From education to employment

Keeping Britain’s bespoke clothing industry alive

A unique partnership between a college and a group of prominent tailors is aiming to keep alive Britain’s reputation for bespoke clothing.

Newham College in East Ham, London currently works with Savile Row shops and other clothing companies to train its fashion students for careers in the tailoring industry.

The partnership aims to give students an understanding of how the industry works through such methods as trips to the famous London street, master classes delivered by prospective employers, talks and events from industry experts and more advanced courses involve regular placements in tailoring companies.

The Bespoke Tailoring Programme was designed in consultation with prominent tailors including practical training in hand-sewing skills, making alterations, body measuring and creating patterns.

Head of fashion and tailoring at Newham College, Chris Hall, said the course has been a success since its creation in 2006. So far, over 300 students have completed the programme, with approximately 30 former students securing positions working on Savile Row.

He said: “They are being trained to a standard that is helping them secure employment in Savile Row which is a fantastic brand. Its fair to say that we have changed training prospects in Savile Row.”

Hall said the industry is completely different from eight to 10 years ago when there was a lack of prospective young employees. He said: “The companies were really frustrated. The average age was over 50 and people were getting older and no new youngsters were going in to the businesses.”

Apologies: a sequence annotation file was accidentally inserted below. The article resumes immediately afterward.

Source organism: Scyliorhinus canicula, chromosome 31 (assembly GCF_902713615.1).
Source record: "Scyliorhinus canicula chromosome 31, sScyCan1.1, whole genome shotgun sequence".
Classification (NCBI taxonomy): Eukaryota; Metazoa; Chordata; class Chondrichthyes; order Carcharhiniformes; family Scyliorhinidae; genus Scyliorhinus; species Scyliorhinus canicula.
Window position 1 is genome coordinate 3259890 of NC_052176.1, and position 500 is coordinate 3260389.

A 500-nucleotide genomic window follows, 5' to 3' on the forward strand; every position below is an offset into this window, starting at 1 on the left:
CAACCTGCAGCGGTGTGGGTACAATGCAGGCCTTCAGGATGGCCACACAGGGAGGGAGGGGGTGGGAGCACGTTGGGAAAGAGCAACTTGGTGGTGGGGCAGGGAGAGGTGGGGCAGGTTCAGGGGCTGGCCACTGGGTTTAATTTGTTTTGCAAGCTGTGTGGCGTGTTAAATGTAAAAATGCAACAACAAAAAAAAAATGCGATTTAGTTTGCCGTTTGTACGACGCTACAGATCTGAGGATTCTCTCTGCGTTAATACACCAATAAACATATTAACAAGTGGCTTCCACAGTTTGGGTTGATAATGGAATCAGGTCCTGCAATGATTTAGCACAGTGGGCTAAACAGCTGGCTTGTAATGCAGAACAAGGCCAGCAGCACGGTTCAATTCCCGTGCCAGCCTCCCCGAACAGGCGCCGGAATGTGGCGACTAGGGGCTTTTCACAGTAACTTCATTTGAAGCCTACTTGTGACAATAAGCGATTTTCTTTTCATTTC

Philip Parker of Henry Poole & Co, a member of SRB and one of Newham College’s partners, said the scheme helps to keep alive traditional bespoke crafts. He said: “It gives Savile Row Bespoke a steady stream of students passing through and some of them are very good. It is working very well and we are very happy with the arrangement.”

However, Parker said the high-end London tailors were limited in how many students they could take on. He said: “The problem will always be the numbers game. We all have workshops in Savile Row but we cannot absorb too many as we don’t have copious space like we used to because its very expensive and the land lords squeeze the hell out of you.”

The course was set up to provide a boost to the future of the tailoring industry. Several prominent tailoring companies got together to form Savile Row Bespoke Ltd. (SRB) in 2004, which set out to protect the reputation of bespoke tailoring in London, maintain craft skills and develop suitable training provision.

The Sector Skills Council introduced Newham College to SRB in October 2005 and a training course was established.

The partnership now involves prominent London tailors Gieves & Hawkes, Anderson and Shepherd, Henry Poole & Co, H. Huntsman & Sons, Meyer and Mortimer and Dege and Skinner.

The programme was launched in January 2006 as a pre-apprentice course but has expanded over recent years to include more advanced levels and courses can last up to two-and-a-half years.

Hall said the course was mainly made up of students over the age of 19, many of whom had previously secured degrees, although there were several 16-18 year olds.

Lewis Dyson


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